Risk is an interesting topic. In life, we take risks every day. Some are very small – like trying a new product, some larger – such as smoking or gambling your life savings. Each time we take a risk, we are hopeful the payoff will make it all worthwhile.
Instinctively, we weigh up the potential gain with the possible loss and make our decision. This process happens every time no matter whether you are a risk taker or not.
Like beauty, risk is in the eye of the beholder. What one person may perceive to be risky behaviour could be quite different to another. How people make this assessment will vary on the individual and how they use the information available to them.
In finance and investment, we tend to think of risk as the chance of us losing our money, whatever that may be. Mathematically, risk is measured in standard deviations around an average expected return. In plain English, a larger standard deviation means higher volatility (and greater risk) than a lower, more predictable one.
Let me illustrate with a simple example. Both Investment A and Investment B average a 4% return over 3 years.
Investment A returned 5% in the first year, 4% in the second year and 3% in the third year (4% + 5% + 3%) ÷ 3 = 4%.
Investment B, on the other hand, returned 10%, -7% and 9% over the same timeframe. (10% – 7% + 9%) ÷ 3 = 4%.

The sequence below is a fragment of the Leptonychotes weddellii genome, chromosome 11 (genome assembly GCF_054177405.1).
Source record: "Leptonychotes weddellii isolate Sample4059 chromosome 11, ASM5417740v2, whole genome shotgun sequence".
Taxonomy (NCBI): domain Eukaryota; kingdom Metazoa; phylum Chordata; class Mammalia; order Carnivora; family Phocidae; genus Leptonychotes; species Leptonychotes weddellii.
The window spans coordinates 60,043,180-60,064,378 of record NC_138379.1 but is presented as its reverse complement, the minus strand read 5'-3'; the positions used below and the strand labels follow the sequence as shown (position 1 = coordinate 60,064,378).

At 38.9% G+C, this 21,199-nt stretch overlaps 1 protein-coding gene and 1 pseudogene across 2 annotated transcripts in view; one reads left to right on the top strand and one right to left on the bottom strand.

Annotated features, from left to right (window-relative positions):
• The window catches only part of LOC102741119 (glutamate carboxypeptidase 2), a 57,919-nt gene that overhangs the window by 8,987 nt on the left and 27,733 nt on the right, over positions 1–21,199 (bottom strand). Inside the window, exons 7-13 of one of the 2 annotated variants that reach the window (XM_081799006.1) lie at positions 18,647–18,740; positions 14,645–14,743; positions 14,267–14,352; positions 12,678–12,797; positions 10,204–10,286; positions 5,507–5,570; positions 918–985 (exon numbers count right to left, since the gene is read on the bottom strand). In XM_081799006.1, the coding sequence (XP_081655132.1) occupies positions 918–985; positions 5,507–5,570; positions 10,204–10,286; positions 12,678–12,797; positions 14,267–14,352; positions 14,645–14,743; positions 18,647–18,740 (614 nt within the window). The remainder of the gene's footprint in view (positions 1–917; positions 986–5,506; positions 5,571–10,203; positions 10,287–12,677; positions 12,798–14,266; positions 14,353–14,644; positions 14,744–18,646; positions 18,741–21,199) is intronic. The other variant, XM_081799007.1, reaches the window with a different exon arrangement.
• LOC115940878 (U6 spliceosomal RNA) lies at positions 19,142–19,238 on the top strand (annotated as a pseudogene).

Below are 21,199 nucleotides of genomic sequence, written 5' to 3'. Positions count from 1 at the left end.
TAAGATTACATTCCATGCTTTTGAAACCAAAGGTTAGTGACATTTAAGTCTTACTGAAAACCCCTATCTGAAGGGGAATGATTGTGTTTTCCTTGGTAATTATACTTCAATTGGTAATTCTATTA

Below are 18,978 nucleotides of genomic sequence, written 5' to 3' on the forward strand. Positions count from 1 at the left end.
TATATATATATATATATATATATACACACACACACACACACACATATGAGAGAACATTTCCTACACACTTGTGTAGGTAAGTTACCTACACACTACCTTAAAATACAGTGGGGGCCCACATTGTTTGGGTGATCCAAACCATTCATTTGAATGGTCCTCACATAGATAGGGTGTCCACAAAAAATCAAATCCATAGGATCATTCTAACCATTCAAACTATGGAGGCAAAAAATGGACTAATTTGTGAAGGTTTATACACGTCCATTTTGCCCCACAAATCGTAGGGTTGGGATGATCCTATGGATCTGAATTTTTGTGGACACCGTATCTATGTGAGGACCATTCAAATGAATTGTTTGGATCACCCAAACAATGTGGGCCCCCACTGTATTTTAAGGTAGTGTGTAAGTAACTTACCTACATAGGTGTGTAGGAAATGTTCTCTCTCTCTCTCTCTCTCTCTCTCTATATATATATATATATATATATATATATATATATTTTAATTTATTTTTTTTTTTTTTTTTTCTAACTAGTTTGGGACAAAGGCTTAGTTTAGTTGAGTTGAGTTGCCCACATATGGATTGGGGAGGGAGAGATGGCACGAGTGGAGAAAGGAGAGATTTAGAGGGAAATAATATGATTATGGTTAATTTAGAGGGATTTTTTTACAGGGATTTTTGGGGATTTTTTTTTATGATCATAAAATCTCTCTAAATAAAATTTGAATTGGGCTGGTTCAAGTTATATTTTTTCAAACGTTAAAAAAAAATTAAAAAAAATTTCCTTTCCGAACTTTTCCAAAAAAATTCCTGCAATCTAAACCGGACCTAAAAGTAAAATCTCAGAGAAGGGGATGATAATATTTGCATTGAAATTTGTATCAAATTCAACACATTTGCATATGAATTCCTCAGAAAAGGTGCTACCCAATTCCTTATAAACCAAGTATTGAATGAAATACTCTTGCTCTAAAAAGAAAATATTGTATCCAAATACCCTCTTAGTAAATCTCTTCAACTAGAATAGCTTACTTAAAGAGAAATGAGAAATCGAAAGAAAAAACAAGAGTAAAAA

Although the two investments averaged the same return, Investment B has clearly been riskier over this period.
Obviously hindsight is brilliant in this case but the point to learn here is that you don’t always need to take a large risk to earn the same return.
All investment decisions should be made with a risk free reference point in mind to give the decision some context.
For any of us, the closest thing to a risk free investment is bank interest. Ask yourself this: If a bank can offer say, 4% with near zero risk, what sort of return should I be expecting to earn on another investment that does contain risk? If your alternative is only offering a marginally higher return, is it worth the risk – particularly when borrowing large sums of money?
There is no clear answer to this as each case is different. My tip is to take a step back and do your homework before rushing in.
Planning for Prosperity